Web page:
A Note on Sources and RSS Feeds

On the right hand side of the blog are links to the websites, mainly, of various foreign ministries. Some of these maintain RSS feeds; others do not. Some that seem to offer RSS (like Turkey's ministry of foreign affairs) haven't been properly maintained. Others, like Israel's foreign affairs ministry, have  a large number of RSS feeds but nothing that consolidates political and diplomatic messages (I chose a somewhat offbeat feed featuring summaries of the Hebrew press, but will probably add a few others). Some foreign ministries (like Australia's) apparently think that RSS is unnecessary and they can rely on Facebook and Twitter. Alas, those do not work for this format. There are other peculiarities. The feed from Canada's ministry of foreign affairs shows the text of the article, but it is not hyperlinked, so you just get the headline. (Dunno how to fix it. Will try one of these days, I promise.)

Not all the sites represented here are maintained by governments. Important sources also include international institutions (such as the International Court of Justice and various components of the United Nations) and important non-governmental organizations like Human Rights Watch and Amnesty International. 

The foreign offices without RSS feeds in English will congregate at the bottom of the list because they are not regularly updated. Those links will take you to the English language versions of those foreign ministry sites (e.g. for China, Iran, Pakistan, Japan, Brazil, and Australia).

The US State Department also maintains a rather large number of feeds; I have limited those to the Secretary of State's remarks and several of the regional bureaus.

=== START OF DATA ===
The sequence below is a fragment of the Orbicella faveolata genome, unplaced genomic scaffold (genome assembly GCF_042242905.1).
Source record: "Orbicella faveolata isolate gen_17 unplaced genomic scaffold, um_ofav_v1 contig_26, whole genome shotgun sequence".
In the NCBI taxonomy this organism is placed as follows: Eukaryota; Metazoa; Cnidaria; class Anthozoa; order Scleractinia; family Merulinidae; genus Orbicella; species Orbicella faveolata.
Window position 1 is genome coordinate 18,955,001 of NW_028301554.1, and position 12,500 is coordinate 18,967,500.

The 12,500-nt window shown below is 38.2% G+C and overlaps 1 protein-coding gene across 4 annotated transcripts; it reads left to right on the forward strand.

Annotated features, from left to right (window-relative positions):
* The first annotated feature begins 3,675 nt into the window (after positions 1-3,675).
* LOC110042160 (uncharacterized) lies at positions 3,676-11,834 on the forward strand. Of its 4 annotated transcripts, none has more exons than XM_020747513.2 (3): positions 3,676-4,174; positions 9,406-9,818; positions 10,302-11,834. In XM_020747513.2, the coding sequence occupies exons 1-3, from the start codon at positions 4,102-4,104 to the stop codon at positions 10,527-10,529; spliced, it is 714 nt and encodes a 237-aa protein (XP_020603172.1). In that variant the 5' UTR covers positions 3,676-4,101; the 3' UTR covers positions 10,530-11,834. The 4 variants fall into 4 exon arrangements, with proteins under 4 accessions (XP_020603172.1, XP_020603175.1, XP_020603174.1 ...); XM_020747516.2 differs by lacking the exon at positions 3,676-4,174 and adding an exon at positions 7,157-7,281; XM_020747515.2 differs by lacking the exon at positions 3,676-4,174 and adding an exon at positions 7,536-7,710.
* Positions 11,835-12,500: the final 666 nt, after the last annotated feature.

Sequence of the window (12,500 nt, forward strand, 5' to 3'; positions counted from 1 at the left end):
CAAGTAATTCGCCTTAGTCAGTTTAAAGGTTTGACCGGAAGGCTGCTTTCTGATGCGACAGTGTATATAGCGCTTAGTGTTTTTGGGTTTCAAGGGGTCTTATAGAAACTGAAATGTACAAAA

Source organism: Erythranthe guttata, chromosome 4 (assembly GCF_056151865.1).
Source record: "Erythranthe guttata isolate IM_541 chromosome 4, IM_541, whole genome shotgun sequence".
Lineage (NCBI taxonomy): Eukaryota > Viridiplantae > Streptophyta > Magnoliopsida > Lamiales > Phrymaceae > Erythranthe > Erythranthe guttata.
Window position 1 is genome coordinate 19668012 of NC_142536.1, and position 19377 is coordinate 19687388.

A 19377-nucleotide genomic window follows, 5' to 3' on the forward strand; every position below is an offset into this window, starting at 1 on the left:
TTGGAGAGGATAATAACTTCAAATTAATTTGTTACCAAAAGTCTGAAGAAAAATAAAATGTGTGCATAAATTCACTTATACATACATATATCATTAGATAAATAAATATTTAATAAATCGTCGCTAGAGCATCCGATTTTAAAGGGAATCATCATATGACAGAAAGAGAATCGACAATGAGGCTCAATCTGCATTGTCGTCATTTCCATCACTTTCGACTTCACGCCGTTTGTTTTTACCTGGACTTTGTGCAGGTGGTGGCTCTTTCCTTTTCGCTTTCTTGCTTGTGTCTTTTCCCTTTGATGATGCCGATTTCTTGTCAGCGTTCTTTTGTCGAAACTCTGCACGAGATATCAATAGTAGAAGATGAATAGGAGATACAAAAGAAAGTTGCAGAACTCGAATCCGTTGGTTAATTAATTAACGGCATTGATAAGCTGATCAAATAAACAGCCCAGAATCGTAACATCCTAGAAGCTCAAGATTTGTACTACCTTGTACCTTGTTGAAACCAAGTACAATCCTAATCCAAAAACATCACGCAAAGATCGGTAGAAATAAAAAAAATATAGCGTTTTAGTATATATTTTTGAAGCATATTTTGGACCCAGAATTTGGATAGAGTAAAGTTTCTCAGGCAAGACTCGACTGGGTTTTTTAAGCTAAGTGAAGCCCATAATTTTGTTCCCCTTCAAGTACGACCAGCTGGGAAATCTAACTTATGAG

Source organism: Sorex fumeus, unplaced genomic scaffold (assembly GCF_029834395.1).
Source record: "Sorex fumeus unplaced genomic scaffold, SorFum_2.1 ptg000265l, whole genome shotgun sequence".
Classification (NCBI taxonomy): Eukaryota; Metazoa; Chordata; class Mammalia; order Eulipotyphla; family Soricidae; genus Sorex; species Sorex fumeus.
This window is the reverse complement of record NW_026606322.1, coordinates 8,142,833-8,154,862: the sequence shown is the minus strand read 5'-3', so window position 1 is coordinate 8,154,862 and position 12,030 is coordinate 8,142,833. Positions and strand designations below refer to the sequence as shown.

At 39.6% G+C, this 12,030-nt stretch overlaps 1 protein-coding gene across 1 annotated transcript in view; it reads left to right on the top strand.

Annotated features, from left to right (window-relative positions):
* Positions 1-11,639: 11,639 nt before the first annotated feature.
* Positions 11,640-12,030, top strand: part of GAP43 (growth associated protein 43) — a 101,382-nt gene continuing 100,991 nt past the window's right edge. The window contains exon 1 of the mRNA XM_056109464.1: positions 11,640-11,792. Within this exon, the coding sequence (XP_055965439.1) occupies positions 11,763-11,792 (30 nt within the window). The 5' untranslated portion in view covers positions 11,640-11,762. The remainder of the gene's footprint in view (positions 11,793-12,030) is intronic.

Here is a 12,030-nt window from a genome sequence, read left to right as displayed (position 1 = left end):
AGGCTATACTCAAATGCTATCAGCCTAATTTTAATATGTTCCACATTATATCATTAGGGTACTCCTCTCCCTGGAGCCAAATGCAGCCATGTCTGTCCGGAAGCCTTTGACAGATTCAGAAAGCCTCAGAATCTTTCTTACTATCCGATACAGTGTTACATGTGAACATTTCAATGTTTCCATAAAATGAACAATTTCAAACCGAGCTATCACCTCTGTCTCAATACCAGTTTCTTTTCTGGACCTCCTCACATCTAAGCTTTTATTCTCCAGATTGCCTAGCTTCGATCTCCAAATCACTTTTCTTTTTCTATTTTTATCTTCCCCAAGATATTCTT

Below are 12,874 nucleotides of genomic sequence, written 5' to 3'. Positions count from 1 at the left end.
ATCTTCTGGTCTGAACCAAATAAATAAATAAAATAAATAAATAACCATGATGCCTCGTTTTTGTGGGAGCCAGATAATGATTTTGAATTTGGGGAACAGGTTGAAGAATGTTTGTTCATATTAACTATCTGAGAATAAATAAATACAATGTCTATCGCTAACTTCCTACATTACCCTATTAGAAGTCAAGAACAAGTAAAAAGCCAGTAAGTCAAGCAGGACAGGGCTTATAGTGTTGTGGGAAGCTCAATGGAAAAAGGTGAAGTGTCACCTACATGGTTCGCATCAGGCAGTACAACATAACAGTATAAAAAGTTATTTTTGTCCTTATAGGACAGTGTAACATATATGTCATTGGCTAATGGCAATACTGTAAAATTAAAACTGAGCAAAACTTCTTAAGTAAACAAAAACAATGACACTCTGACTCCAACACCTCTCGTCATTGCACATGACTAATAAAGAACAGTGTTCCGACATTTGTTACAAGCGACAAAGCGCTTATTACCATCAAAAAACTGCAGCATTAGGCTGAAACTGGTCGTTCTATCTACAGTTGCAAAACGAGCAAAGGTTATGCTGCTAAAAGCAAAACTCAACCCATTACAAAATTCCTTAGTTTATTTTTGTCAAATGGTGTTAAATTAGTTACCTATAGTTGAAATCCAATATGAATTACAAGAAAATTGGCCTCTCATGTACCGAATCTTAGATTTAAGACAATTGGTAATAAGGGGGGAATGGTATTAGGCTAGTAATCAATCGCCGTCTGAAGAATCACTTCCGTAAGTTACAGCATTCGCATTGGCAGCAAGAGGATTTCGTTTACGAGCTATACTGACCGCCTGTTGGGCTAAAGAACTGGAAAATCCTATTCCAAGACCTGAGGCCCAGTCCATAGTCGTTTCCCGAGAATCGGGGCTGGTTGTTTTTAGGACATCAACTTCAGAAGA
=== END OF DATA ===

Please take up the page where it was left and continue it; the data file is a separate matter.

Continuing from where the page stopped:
I note that the Open Society Institute sponsors an outstanding website covering all aspects of South Africa's foreign relations. We have picked up a few of their feeds, but not all. A similar such venture is needed for Latin America, the Middle East, Central Asia, and other regions; I can't quite believe that the Soros people, having invented something so manifestly useful in one region, should not have emulated it elsewhere; hopefully that idea is brewing somewhere within the Open Society Institute.

Incredibly, it is extremely difficult if not impossible to find the speeches of a great many foreign ministers and other high governmental officials in English translation. At a recent peace conference on Syria, the Syrian foreign minister gave a long speech on the conflict in his country. There were some news reports of the speech, and a couple of juicy quotes, but I could not find the actual text in English translation (I googled away for about 45 minutes before giving up).

I am happy to entertain suggestions for additions to the sources, especially to sites with RSS feeds that aggregate foreign opinion. Please write to me at dhendrickson@coloradocollege.edu if you have suggestions on that score.

--David Hendrickson
March 27, 2014

No comments:

Post a Comment